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While the terms social media and social network seem to be interchangeable, they have distinct differences. Essentially, social media is a platform for broadcasting information, whereas social networking is a platform for communicating with one another. Social media is a communications channel, whereas, in social networking, the communication has a two-way nature. Let's dive deeper into the difference between social media and social networking.
What is social media?
When we think of the term media, it usually reminds us of traditional outlets, such as newspapers, magazines and television. Yet, when you add social in front, the term takes on an entirely different vibe. Social media adds a technology component -- as well as flexibility -- when it comes to how a person consumes, shares and collaborates with what is being presented. Thus, social media can best be described as an internet-based way to publish or broadcast digital content that readers can fully interact with.
Anyone can publish social media. Traditional news media outlets, like CNN and Fox News, publish their own content for digital consumption. Businesses and organizations do so as well. Even your child's local soccer club can create social media for members to read, watch and interact with.
What is social networking?
Consider social networking in the context of who a user is receiving content from. First, social networking requires a platform. Common examples of social networking sites or platforms include Facebook, Instagram, Twitter and LinkedIn. Users join a social network platform and begin connecting -- or networking -- with other users. This is done so users can choose who they want to receive communications from. In some cases, communication is one-way, while, in others, it's bidirectional or multidirectional.
In other words, social networking is like selecting radio presets on a car stereo. It helps streamline access to what you do and don't want to consume. And, again, content can be delivered through personal or business contacts, in the form of news media, or any other community or organization the user is interested in.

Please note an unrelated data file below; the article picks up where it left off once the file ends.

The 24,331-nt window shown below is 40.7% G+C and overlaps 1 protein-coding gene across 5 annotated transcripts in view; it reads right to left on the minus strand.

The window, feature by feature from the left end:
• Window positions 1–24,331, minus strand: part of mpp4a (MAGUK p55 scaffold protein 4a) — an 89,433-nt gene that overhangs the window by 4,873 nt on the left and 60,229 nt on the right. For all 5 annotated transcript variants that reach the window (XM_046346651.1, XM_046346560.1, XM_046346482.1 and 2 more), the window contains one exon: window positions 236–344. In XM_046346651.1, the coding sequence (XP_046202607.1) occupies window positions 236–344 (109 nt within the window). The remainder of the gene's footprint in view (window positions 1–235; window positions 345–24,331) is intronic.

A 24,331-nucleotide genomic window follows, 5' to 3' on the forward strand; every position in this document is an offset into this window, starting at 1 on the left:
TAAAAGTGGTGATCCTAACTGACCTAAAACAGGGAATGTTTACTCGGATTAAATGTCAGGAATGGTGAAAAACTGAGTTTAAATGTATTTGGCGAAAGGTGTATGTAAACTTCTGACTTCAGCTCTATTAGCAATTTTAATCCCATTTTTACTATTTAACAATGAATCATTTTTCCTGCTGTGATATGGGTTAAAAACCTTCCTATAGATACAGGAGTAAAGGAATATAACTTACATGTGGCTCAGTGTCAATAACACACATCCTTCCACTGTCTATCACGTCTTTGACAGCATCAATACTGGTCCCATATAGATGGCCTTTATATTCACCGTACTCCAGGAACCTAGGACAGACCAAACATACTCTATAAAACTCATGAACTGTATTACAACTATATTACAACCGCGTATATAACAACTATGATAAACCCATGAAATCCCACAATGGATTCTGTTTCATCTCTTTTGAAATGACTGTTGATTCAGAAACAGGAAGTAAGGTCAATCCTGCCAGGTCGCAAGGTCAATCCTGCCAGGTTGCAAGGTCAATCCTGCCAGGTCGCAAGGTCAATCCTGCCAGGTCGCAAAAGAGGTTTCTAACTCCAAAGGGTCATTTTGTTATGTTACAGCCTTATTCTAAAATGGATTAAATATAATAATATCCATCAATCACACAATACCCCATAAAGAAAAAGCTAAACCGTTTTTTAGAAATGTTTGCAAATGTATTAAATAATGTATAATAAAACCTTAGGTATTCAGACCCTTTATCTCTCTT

The difference between social media and social networking
Even with the description I have just given, there are nuances to consider. Facebook as a social networking site is an example of how the terms can differ and yet somewhat overlap. You register and post your profile, connect with friends and comment on topics in a generally interactive way. On that same social networking site, companies set up a presence and use Facebook as a way to communicate their brand and gain a following. This is distinctly a use case for both social media and social networking.
That said, there is a clear difference between the two. Social media requires a social network in order to disburse content to those that wish to consume and interact with it. Thus, the social media network is the underlying technology and human connections, while social media focuses strictly on what is being published and consumed within the social networking platform.
Paul McMillan contributed to this piece.
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